A Dog’s Journey Review (2019) – Guest Review

A Dog’s Journey is pretty much the same film as A Dog’s Purpose, inserting a cute but arguably annoying dog in an overly melodramatic and cheesy film.

When all else fails, use a talking animal. Animals are cute, especially dogs. People like dogs and most develop strong emotional connections to them which is why films featuring dogs have been so successful. Think about it. Why not exploit that easy emotional connection in a film? That’s exactly what 2017’s A Dog’s Purpose and this year’s A Dog’s Way Home both did with moderate success and now A Dog’s Journey, another film based on the book series by W. Bruce Cameron and sequel to A Dog’s Purpose, hopes to do the same. For the most part, A Dog’s Journey is the same film as A Dog’s Purpose so if you’ve seen one, you’ve more than likely seen the other.

The major selling point of ADP was how a dog named Bailey (Josh Gad) would come back to life over and over again in order to get back to a boy, now man, named Ethan (Dennis Quaid). This time, Bailey was tasked to take care of Ethan’s granddaughter CJ who started off as a toddler and followed her as different dogs to adulthood (Kathryn Prescott). Ethan and Hannah (Marg Helgenberger) were still around, eventually growing old (with terrible aging makeup and prosthetics) but this film was more about Bailey and CJ. The main difference between this film and ADP was the distance between Bailey and CJ as they always just happened to find each other throughout CJ’s life. The predictable and contrived plot always seemed to find a way to touch plenty of cliches on the way to becoming unbearably melodramatic and manufactured to the point of not caring.

The characters in A Dog’s Journey never felt like actual characters and felt more like a means to perpetuate the film’s overuse of melodrama. Of course some viewers will connect to it more than others but all the laughably derivative story beats (Betty Gilpin as CJ’s cliche negligent mother Gloria was the highlight) here have been done in countless films countless times before so suffice it to say that none of it should come as much of a surprise. The character of Bailey never seemed to fit within the story to the point that he was in a different film altogether. Bailey was pretty much the same character as ADP, however, he did not work nearly as well this time around. Most viewers watch these films because of the canine at the center though all he did here was undercut the melodrama in a very distracting way thanks to some cheesy dialog.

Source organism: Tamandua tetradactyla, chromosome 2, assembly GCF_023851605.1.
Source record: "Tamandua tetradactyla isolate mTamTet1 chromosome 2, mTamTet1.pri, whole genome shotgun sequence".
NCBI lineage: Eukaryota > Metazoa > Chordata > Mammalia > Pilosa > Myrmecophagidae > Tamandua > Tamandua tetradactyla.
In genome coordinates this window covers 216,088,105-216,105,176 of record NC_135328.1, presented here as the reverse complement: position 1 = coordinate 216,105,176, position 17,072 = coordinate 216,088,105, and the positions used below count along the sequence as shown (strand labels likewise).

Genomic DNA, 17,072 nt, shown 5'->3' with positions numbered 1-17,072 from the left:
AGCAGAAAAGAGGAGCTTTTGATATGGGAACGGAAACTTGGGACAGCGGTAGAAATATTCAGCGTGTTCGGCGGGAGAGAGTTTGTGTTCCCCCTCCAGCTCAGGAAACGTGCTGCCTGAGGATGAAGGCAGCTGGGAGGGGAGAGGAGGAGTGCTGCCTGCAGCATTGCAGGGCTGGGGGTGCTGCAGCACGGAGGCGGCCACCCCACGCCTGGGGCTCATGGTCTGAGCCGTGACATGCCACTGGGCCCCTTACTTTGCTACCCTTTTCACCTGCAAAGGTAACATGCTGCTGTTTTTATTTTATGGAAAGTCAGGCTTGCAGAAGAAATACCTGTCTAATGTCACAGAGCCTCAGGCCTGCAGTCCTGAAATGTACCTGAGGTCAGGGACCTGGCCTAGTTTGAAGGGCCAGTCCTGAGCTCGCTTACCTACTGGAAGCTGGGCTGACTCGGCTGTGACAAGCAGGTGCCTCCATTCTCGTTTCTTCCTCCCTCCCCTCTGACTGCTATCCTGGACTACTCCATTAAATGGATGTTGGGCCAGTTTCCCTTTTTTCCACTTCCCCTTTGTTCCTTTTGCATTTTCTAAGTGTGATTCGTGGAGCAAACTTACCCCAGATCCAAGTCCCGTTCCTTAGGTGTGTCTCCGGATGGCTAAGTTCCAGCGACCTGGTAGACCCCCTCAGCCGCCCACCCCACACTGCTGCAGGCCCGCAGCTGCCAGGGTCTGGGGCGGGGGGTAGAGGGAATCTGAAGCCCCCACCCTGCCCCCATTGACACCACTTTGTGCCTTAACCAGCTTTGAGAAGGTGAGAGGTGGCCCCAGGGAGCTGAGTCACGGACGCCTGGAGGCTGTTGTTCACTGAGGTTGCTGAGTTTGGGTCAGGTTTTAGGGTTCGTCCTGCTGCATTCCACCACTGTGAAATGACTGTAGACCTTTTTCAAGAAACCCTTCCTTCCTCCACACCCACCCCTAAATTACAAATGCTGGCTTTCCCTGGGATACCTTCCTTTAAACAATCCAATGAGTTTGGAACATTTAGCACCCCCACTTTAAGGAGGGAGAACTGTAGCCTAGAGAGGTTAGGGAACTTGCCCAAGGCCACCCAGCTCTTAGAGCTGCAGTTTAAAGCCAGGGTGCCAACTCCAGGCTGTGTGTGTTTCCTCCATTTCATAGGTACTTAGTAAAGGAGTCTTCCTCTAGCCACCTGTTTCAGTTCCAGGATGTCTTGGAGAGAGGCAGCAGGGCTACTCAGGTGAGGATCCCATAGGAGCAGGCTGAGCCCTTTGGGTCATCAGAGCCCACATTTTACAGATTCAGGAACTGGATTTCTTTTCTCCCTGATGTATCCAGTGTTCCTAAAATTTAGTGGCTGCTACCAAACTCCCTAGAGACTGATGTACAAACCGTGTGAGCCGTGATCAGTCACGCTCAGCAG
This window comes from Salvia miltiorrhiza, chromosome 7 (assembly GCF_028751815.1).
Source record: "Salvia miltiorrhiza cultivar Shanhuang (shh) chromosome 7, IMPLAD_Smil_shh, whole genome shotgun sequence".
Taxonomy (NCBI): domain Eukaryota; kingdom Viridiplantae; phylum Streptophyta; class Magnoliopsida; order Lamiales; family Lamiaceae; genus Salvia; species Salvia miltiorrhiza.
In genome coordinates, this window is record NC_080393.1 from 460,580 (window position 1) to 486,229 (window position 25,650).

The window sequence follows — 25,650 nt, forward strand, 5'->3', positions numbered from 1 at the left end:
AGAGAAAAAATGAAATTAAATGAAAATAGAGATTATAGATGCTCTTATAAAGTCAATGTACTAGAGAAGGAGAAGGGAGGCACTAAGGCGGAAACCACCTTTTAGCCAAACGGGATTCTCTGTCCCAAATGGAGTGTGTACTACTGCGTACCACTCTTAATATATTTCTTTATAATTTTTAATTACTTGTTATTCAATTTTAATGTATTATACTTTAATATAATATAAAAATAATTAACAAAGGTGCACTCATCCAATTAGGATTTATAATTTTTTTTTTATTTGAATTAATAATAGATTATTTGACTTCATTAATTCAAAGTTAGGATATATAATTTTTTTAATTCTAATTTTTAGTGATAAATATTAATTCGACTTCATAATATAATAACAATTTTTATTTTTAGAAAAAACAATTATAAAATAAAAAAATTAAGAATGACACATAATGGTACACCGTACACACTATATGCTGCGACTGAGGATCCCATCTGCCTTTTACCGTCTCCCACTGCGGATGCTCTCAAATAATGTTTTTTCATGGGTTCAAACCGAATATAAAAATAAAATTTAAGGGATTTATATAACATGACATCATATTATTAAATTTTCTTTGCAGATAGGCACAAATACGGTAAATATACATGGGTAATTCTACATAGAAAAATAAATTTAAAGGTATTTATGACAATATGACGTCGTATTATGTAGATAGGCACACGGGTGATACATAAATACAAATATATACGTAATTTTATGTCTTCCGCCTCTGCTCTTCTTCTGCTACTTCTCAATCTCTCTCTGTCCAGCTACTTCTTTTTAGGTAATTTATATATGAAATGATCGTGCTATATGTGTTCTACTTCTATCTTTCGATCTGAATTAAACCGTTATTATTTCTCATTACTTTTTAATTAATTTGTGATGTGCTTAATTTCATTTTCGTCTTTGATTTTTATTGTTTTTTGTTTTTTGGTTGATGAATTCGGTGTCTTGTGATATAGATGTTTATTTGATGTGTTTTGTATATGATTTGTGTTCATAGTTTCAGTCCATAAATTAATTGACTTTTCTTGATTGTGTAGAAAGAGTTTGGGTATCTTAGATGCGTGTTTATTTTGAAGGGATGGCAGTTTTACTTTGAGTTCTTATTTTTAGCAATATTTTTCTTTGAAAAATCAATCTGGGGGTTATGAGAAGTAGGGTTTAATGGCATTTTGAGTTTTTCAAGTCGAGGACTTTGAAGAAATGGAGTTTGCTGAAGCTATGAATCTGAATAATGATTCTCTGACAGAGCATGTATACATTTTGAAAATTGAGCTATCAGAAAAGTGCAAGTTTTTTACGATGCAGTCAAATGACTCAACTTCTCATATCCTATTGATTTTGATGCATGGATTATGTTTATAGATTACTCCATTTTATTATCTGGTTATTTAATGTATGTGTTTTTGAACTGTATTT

Despite everything else, the acting was okay here though it would be weighed down by the mediocre material that made it difficult to care about the characters. Gad was annoying as Bailey though this was mostly due to the material and the direction. Prescott was okay as adult CJ but she wasn’t given much of a chance either as the film never asked her to go particularly deep though she would stumble whenever the film leaned in that direction (shout-out to Abby Ryder Fortson for being cute as young CJ). The okay-ness continued with Lau as CJ’s adult childhood friend Trent who was even less of a character than CJ was. Quaid as Ethan was probably the best, however, he was barely in the film.

Hopefully, this dog’s journey is over.

2.0 Out of 5 (Skip It)

 

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